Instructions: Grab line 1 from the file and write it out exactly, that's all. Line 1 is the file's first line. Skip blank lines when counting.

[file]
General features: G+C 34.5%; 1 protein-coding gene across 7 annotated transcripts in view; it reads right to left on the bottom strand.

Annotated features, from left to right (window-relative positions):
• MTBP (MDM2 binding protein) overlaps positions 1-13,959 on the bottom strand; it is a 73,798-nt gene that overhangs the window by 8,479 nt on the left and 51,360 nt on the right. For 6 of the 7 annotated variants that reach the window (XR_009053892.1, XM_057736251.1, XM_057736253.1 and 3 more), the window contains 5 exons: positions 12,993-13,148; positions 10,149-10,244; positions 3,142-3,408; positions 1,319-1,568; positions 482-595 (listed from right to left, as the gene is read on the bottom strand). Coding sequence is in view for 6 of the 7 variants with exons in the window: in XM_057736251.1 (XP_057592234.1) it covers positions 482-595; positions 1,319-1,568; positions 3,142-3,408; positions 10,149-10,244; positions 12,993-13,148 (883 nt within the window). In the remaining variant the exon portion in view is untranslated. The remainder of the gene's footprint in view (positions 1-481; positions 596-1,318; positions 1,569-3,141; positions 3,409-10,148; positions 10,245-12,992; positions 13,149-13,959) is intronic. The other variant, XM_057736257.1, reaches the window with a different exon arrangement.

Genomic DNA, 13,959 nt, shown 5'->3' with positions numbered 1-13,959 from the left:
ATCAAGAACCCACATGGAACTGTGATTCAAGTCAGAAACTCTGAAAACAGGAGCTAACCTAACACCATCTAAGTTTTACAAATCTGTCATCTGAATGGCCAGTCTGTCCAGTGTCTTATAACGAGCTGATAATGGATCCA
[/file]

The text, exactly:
General features: G+C 34.5%; 1 protein-coding gene across 7 annotated transcripts in view; it reads right to left on the bottom strand.